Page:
Marina Tsvetayeva wrote:

I Know the Truth

I know the truth -- give up all other truths!
No need for people anywhere on earth to struggle.
Look -- it is evening, look, it is nearly night:
what do you speak of, poets, lovers, generals?

The wind is level now, the earth is wet with dew,
the storm of stars in the sky will turn to quiet.
And soon all of us will sleep under the earth, we
who never let each other sleep above it.










Terkezi n'Zahara




Al-Hara's Tarada


Lao Tzu wrote:

This return is peaceful;
It is the flow of nature,
An eternal decay and renewal.
Accepting this brings enlightenment,
Ignoring this brings misery.







T'naasheet ak Domiko




Marian Anderson; there are no words I could add...

NYTimes Op-Ed piece....or is it peace?

Many Faiths, One Truth

Published: May 24, 2010

WHEN I was a boy in Tibet, I felt that my own Buddhist religion must be the best — and that other faiths were somehow inferior. Now I see how naïve I was, and how dangerous the extremes of religious intolerance can be today.

Though intolerance may be as old as religion itself, we still see vigorous signs of its virulence. In Europe, there are intense debates about newcomers wearing veils or wanting to erect minarets and episodes of violence against Muslim immigrants. Radical atheists issue blanket condemnations of those who hold to religious beliefs. In the Middle East, the flames of war are fanned by hatred of those who adhere to a different faith.

Such tensions are likely to increase as the world becomes more interconnected and cultures, peoples and religions become ever more entwined. The pressure this creates tests more than our tolerance — it demands that we promote peaceful coexistence and understanding across boundaries.

Granted, every religion has a sense of exclusivity as part of its core identity. Even so, I believe there is genuine potential for mutual understanding. While preserving faith toward one’s own tradition, one can respect, admire and appreciate other traditions.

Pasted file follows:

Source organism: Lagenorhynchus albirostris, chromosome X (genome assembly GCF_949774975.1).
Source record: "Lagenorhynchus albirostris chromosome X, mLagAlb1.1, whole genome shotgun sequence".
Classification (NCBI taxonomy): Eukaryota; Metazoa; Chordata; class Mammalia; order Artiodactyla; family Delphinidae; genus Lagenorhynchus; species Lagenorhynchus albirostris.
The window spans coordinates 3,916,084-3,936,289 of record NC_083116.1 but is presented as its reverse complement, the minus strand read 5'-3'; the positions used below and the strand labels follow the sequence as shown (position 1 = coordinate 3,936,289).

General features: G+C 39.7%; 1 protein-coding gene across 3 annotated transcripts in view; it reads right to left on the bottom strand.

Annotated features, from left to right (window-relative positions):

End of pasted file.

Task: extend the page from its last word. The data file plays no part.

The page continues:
An early eye-opener for me was my meeting with the Trappist monk Thomas Merton in India shortly before his untimely death in 1968. Merton told me he could be perfectly faithful to Christianity, yet learn in depth from other religions like Buddhism. The same is true for me as an ardent Buddhist learning from the world’s other great religions.

A main point in my discussion with Merton was how central compassion was to the message of both Christianity and Buddhism. In my readings of the New Testament, I find myself inspired by Jesus’ acts of compassion. His miracle of the loaves and fishes, his healing and his teaching are all motivated by the desire to relieve suffering.

I’m a firm believer in the power of personal contact to bridge differences, so I’ve long been drawn to dialogues with people of other religious outlooks. The focus on compassion that Merton and I observed in our two religions strikes me as a strong unifying thread among all the major faiths. And these days we need to highlight what unifies us.

Take Judaism, for instance. I first visited a synagogue in Cochin, India, in 1965, and have met with many rabbis over the years. I remember vividly the rabbi in the Netherlands who told me about the Holocaust with such intensity that we were both in tears. And I’ve learned how the Talmud and the Bible repeat the theme of compassion, as in the passage in Leviticus that admonishes, “Love your neighbor as yourself.”

In my many encounters with Hindu scholars in India, I’ve come to see the centrality of selfless compassion in Hinduism too — as expressed, for instance, in the Bhagavad Gita, which praises those who “delight in the welfare of all beings.” I’m moved by the ways this value has been expressed in the life of great beings like Mahatma Gandhi, or the lesser-known Baba Amte, who founded a leper colony not far from a Tibetan settlement in Maharashtra State in India. There he fed and sheltered lepers who were otherwise shunned. When I received my Nobel Peace Prize, I made a donation to his colony.